Skip to main content

Asus ROG Swift PG43UQ 4K Gaming Monitor Review: Jumbo Screen, Extra Bright

A massive gaming monitor with 1,000 nits, HDR, Adaptive-Sync and 144 Hz.

Asus ROG Swift PG43UQ
Editor's Choice
(Image: © Asus)

To read about our monitor tests in-depth, check out Display Testing Explained: How We Test Monitors and TVs. Brightness and Contrast testing is covered on page two. 

Uncalibrated – Maximum Backlight Level 

We’ve rounded up a group of 1,000-nit monitors for comparison to the ROG Swift PG43UQ. We have the Acer Predator CG437K, Acer Predator X35, Acer Predator X27, Acer ConceptD CP7271K and Asus ROG Swift PG27UQ. Panels are a mix of VA and IPS with both full-array local dimming (FALD) and edge backlights. Every monitor has extended color, Adaptive-Sync and a fast refresh rate. 

Image 1 of 3

Asus ROG Swift PG43UQ

(Image credit: Tom's Hardware)
Image 2 of 3

Asus ROG Swift PG43UQ

(Image credit: Tom's Hardware)
Image 3 of 3

Asus ROG Swift PG43UQ

(Image credit: Tom's Hardware)

Asus rates the ROG Swift PG43UQ at 750 nits for SDR, but our sample clocked in at just over 878. That is some serious light output; enough so that you can’t look at a full white field directly. Dynamic Dimming reduces that a bit to 830 nits.

The real benefit to the PG43UQ dynamic contrast feature is its effect on black levels. Turning it on reduced the black value from 0.1939 to just 0.0745 nit. That’s almost OLED black and resulted in an SDR contrast ratio of 11,142.2:1. Without Dynamic Dimming, the PG43UQ turned in a superb 4,528.1:1 native contrast ratio. That’s better than almost every monitor we’ve ever reviewed.

After Calibration to 200 nits 

Image 1 of 3

Asus ROG Swift PG43UQ

(Image credit: Tom's Hardware)
Image 2 of 3

Asus ROG Swift PG43UQ

(Image credit: Tom's Hardware)
Image 3 of 3

Asus ROG Swift PG43UQ

(Image credit: Tom's Hardware)

Setting the ROG Swift PG43UQ to 200 nits meant dialing down the brightness slider to level 5 of 100. Minimum brightness is 165 nits, so users in completely dark rooms will be playing on a very bright screen. That comes down to personal preference, but we find such a high minimum fatiguing after a while. Contrast remained impressive after our calibration at 4,314.1:1.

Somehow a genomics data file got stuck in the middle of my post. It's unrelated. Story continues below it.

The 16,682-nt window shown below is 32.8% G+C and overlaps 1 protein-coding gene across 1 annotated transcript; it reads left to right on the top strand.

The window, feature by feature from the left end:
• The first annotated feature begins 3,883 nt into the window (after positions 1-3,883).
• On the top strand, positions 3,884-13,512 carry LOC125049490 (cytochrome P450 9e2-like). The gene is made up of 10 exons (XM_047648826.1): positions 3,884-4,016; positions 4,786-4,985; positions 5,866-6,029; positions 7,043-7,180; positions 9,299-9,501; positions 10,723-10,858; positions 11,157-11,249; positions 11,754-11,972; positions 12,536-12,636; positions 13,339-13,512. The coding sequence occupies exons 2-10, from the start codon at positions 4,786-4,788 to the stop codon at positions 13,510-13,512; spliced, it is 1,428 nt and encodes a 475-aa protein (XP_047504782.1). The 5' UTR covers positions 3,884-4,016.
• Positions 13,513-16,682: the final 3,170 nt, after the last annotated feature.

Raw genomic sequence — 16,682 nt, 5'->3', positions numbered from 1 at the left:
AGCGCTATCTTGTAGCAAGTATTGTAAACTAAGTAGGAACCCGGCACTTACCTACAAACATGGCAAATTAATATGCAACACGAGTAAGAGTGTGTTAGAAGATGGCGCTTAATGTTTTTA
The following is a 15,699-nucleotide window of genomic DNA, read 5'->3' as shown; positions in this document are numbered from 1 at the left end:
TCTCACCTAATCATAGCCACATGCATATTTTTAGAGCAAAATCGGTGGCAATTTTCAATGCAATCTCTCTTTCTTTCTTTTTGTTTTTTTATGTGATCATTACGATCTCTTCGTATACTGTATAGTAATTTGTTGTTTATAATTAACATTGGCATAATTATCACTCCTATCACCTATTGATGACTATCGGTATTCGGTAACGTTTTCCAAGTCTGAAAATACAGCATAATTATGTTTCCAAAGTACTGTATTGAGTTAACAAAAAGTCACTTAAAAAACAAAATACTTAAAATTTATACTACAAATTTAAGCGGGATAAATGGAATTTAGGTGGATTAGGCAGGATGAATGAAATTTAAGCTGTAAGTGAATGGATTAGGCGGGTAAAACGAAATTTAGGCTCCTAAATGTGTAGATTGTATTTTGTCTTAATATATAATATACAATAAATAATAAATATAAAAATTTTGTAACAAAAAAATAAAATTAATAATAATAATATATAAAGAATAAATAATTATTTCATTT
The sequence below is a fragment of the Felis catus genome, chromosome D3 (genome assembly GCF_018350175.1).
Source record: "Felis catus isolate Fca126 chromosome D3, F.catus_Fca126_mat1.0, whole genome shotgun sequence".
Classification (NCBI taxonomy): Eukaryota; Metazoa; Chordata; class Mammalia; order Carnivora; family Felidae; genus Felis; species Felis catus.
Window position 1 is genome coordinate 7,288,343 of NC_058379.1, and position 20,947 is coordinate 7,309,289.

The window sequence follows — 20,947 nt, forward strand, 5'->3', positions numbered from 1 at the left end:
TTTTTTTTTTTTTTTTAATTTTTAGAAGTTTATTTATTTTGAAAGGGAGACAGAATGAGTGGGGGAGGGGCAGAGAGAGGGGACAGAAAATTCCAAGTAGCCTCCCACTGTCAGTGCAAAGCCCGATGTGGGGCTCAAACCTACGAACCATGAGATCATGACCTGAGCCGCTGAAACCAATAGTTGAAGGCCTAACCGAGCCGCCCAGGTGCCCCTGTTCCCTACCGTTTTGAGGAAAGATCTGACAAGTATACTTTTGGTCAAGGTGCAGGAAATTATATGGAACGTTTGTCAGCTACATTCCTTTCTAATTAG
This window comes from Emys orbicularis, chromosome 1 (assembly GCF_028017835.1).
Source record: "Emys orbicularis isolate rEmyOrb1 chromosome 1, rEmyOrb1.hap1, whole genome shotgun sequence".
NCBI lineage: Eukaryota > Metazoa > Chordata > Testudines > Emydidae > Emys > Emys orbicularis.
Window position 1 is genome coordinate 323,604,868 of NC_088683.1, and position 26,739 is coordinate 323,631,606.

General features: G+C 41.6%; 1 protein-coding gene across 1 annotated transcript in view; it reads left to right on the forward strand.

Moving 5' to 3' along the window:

The PG43UQ also demonstrated excellent intra-image contrast with a score of 4,310.6:1 in the ANSI test. Our checkerboard pattern showed no change with Dynamic Dimming, but it certainly improved image quality for all real-world content.

MORE: Best Gaming Monitors

MORE: How We Test Monitors

MORE: All Monitor Content

  • PapaCrazy
    Extremely tempting but price needs to go (way) down and GPU power up for such awesomeness to be readily adopted.
    Reply
  • Kridian
    $1,500?!Nope
    Reply
  • uwhusky1991
    Seems that TV manufacturers are missing an opportunity. TCL sells a 43" 4k tv for about $200. You can't tell me that it costs 9X more to make a 144hz 43" tv. Asus sells it for that much because there aren't any mainstream options. TV companies see the 43" TV size as a low end product whereas it's a high end price point for PCs.
    Reply
  • Tanquen
    VA / W-LED, edge array for $1500 when TVs of this size can be had for $300-$400?

    You can get the XG438Q now for like $1000 why get this?
    Reply
  • shemsureshot
    Looks awesome and probably something I would have bought had I not recently purchased the LG CX 48 inch TV as a gaming display. As someone who uses a large display with my pc I would say the size isn’t much of an issue and after a while even the 48” screen stops looking too big. I’m currently looking for a good deal on a lap board for the keyboard and mouse, there aren’t too many on the market at the moment even though these large displays are creating a need for them.
    Reply
  • CliveStaples
    How do you think this monitor might be better than your CX? I thought the CX was a shoo-in for best gaming display with with the OLED screen, g-sync, 120hz, but I would love to understand where this Asus monitor compares favorably.
    Reply